TO comprehend murky Capitol Hill business, it's often necessary to breast-stroke up the river of contention to its source and ask knowledgeable people: ''What's the politics of this?'' The answer, surprisingly, often has nothing material to do with the issue.
That sadly seems to be the case with the cuts in a House committee of 45 percent in public broadcasting funding for the next two fiscal years, and, by extension, the Republican Party's assault on federal arts funding. The answer to the politics of it is disturbing and alienating.
The persistently curious learn that Speaker Newt Gingrich's purpose in pressing the public broadcasting issue has nothing to do with the merits of the matter. It is to shore up his political power base. The rewards involve his presidential ambitions, perhaps as soon as 1996 should Sens. Bob Dole and Phil Gramm falter, but no later than the year 2000.
Insightful Washingtonians explain that Mr. Gingrich is using the public broadcasting issue as a pawn to gain leverage with his constituency -- middle American, working-class white nativists. Sen. Joe McCarthy discovered that their hot buttons fervently responded in the 1950s to such incitements as the internal ''communist'' menace and ''anti-eggheadism.'' They now do the same when summoned to a mythic culture war against those insidious ''self-selected elites using your tax money and my tax money to pay off their friends.''
The Speaker has been testing out these rhetorical sallies in motivational surveys and focus groups. They have confirmed the emotional potency of the battle cry ''Down with the intelligentsia.'' Some Americans have deeply rooted feelings that equate high culture with a mythic class of privileged Americans who stand for disloyalty and heterodoxy.
AS budget cuts work their way through the House, Gingrich fully controls the process. He is, after all, the ultimate dispenser of doles from the Republican House campaign purse. Key committee chairmen have taken on staffers hired by the Gingrich machine to ensure discipline.
In this brand of governance, there is little room for compromise. Were Gingrich willing to accommodate the process over public broadcasting, he could easily find a host of legitimate alternative funding possibilities:
*Dedicate to public broadcasting just 10 percent of the federal take to date from the auctioning of broadcast frequencies for pagers, personal data, and wireless telephone services. This would deliver $750 million and keep the Corporation for Public Broadcasting (CPB) going for two more fiscal years while ways are studied to permanently secure its future.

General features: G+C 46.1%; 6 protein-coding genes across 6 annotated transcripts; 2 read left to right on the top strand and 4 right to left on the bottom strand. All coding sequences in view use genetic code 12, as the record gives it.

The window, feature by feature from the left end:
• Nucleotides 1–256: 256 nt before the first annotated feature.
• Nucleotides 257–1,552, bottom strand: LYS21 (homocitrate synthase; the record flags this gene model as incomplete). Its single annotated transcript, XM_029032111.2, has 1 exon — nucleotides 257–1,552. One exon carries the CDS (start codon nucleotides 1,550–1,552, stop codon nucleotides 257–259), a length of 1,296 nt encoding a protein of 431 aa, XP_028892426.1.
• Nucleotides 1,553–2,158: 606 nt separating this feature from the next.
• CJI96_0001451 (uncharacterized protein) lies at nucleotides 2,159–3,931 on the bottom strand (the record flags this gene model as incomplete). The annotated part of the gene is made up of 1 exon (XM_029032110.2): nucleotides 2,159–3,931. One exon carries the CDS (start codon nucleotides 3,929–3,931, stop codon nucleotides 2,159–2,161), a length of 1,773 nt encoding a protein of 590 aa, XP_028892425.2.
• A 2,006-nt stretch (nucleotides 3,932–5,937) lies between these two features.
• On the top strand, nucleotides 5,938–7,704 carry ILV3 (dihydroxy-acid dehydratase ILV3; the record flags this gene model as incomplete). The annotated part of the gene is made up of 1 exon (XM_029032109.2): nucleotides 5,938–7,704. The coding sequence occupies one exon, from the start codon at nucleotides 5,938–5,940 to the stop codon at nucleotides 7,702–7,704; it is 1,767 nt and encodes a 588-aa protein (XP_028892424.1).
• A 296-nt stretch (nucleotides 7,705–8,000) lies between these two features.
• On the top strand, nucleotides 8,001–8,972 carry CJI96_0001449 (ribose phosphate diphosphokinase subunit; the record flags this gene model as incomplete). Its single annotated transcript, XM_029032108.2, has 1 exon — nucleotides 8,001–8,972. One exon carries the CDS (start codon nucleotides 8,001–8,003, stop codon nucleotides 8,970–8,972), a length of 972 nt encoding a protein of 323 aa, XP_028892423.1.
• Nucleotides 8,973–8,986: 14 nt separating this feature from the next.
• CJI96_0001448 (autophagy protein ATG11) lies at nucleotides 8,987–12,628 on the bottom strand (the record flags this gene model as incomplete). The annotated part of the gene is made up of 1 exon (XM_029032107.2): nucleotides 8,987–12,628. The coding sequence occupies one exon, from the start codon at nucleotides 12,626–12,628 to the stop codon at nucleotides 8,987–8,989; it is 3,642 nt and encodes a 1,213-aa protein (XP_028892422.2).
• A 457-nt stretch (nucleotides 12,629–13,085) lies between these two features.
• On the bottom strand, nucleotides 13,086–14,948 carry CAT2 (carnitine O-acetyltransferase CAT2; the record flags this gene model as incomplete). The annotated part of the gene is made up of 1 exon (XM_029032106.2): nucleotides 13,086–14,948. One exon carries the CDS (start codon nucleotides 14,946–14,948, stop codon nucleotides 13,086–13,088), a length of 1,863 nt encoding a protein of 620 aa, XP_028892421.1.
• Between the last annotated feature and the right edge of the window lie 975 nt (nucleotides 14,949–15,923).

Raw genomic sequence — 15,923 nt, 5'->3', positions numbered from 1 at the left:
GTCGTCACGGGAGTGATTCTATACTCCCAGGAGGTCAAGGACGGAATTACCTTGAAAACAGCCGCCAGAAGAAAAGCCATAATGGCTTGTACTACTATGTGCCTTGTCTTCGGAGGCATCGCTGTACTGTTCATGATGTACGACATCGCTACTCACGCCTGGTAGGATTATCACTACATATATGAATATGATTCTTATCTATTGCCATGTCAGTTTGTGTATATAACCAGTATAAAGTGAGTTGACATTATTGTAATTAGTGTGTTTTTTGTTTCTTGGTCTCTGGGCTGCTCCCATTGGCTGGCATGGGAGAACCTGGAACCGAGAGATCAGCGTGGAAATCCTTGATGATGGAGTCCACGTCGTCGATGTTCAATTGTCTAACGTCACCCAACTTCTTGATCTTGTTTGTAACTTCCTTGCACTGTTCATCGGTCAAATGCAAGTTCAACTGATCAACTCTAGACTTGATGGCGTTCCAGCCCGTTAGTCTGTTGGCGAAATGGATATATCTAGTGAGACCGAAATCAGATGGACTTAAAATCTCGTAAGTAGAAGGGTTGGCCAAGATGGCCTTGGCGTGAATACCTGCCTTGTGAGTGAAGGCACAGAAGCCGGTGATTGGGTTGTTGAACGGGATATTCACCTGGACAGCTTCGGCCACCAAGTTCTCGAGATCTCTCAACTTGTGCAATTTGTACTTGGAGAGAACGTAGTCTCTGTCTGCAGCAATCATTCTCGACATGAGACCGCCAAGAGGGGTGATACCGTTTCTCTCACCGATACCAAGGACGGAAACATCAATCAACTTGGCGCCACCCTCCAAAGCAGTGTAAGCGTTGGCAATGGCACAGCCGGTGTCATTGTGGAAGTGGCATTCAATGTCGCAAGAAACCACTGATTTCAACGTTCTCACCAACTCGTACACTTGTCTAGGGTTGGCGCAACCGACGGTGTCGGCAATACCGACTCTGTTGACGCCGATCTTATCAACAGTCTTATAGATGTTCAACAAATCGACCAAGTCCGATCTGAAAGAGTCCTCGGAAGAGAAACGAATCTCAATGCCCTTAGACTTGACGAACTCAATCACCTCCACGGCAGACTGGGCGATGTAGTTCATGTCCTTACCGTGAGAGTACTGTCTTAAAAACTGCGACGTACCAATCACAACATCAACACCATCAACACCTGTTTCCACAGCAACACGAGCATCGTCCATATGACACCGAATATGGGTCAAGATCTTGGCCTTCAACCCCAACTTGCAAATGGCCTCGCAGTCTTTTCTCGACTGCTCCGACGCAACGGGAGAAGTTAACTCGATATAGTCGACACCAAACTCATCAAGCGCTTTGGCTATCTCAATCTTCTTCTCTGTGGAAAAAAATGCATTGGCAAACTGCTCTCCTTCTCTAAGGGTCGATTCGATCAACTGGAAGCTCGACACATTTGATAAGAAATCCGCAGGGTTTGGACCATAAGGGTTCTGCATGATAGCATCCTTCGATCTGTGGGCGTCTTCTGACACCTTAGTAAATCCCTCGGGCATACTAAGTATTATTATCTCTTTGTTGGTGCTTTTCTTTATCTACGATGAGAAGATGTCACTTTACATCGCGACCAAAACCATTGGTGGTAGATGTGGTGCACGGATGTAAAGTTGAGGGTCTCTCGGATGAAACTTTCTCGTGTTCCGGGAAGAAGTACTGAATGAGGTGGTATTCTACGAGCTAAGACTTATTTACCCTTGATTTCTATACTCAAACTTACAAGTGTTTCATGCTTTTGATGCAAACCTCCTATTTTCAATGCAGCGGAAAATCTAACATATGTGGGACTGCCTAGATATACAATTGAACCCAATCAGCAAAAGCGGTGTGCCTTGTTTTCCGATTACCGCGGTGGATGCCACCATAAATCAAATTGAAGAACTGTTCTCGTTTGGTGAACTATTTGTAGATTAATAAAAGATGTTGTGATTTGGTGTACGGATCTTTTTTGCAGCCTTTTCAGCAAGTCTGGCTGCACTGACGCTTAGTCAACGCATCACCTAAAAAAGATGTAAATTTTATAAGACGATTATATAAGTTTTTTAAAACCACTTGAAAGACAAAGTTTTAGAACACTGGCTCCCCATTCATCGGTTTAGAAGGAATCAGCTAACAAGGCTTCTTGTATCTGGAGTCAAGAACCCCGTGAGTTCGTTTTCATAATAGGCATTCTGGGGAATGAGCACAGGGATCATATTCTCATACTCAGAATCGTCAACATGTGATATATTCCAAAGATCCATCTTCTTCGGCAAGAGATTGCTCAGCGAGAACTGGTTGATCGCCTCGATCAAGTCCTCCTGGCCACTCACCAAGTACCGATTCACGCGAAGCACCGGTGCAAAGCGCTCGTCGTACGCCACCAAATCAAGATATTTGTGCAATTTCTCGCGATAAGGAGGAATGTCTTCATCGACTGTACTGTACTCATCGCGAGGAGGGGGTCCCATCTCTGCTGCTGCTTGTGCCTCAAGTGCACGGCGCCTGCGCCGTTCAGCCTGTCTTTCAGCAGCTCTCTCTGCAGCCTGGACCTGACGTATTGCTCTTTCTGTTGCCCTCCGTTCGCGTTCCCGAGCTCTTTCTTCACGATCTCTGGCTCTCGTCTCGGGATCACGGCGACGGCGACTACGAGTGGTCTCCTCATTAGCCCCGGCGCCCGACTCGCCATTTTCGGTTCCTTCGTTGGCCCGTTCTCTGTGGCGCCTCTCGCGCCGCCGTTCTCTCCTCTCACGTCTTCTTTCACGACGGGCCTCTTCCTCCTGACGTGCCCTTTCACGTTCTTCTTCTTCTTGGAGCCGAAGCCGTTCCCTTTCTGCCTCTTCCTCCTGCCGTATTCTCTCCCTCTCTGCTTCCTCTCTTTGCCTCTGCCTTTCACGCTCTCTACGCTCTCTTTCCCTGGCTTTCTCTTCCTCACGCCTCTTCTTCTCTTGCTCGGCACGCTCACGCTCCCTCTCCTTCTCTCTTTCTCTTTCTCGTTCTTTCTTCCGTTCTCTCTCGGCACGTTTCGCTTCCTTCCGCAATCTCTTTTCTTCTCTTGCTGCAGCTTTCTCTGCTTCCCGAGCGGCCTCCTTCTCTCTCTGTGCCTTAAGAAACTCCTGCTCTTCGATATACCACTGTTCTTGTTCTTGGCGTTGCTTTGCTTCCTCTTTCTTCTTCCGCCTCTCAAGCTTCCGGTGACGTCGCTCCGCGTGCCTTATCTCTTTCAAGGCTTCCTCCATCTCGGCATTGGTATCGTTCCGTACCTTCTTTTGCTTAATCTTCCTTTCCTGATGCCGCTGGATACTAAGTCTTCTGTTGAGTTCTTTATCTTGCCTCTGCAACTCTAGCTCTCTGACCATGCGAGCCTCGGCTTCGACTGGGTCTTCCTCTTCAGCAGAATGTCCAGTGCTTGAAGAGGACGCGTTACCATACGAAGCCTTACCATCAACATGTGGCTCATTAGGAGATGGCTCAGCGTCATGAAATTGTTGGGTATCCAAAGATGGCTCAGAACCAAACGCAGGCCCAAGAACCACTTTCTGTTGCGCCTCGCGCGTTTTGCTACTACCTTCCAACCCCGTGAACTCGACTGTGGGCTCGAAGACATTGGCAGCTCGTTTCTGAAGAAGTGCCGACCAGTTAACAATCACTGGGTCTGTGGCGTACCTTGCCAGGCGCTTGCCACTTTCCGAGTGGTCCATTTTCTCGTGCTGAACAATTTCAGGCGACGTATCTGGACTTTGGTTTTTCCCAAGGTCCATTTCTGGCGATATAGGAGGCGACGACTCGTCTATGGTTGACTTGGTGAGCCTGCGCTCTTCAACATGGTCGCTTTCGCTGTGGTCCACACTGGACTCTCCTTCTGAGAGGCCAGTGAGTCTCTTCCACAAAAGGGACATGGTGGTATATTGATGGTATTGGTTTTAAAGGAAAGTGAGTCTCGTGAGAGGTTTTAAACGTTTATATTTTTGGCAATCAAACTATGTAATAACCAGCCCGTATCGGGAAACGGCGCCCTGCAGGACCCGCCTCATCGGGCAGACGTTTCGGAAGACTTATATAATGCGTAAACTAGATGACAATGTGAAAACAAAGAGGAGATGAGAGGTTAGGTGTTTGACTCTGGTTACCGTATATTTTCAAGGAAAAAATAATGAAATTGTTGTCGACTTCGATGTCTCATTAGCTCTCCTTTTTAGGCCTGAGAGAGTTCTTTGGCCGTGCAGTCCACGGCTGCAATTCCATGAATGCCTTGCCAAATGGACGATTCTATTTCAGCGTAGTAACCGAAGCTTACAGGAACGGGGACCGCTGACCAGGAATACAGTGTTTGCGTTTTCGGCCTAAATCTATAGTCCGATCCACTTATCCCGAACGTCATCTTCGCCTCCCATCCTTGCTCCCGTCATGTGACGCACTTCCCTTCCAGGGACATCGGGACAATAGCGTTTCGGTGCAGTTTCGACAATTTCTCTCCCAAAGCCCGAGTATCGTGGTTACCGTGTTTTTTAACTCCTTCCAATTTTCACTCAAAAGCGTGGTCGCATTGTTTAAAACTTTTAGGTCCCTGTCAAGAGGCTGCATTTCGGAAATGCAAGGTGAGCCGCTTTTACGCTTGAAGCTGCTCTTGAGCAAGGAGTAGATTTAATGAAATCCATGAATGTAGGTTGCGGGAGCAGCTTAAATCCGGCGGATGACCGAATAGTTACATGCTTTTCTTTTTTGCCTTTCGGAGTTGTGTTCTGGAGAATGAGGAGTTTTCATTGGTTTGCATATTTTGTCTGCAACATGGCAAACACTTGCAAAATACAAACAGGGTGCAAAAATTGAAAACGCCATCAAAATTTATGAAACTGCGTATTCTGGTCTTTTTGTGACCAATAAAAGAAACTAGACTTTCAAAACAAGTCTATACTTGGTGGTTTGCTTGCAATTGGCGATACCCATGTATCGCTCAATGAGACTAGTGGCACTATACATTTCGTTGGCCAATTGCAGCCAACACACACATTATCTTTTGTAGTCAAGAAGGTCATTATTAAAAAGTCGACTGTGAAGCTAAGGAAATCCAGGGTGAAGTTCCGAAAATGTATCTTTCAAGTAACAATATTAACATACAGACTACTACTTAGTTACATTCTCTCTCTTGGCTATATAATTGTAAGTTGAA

*The lucrative commercial radio and television industry brings in more than $20 billion a year. Yet commercial stations pay absolutely nothing to the federal government for their licensed frequency assignments. A spectrum tax on their yearly use of the public airwaves, based on earnings, would provide many millions annually for the operation of high-quality public radio and television.
*Corporate advertising is fully deductible on income taxes. Reducing the write-off by just 20 percent would produce more than $4 billion annually for the federal treasury and a permanent endowment to support and improve public broadcasting.
*A 5 percent excise levy on television sets would collect an estimated $450 million a year for public broadcasting, significantly more than the current federal CPB subsidy. The Carnegie Commission on Educational Television proposed such a levy in its 1967 report. Congress failed to act.
*If its 90 million weekly viewers and listeners each gave $5 annually, either by direct subscription or income-tax checkoff, the public broadcasting system could be forever liberated from victimization by the politics of opportunism.
The Senate now carries the weighty responsibility to impose a higher standard. It must support the considered will of past Congresses by defending federal funding for high-quality broadcasting and the arts.
The public will is being thwarted and undermined. A recent Harris survey commissioned by Business Week magazine found that Americans heavily oppose the elimination of the CPB -- by 62 to 35 percent. The only option for voters is to increase pressure on Republican legislators on the district level, holding them responsible for their Speaker's actions.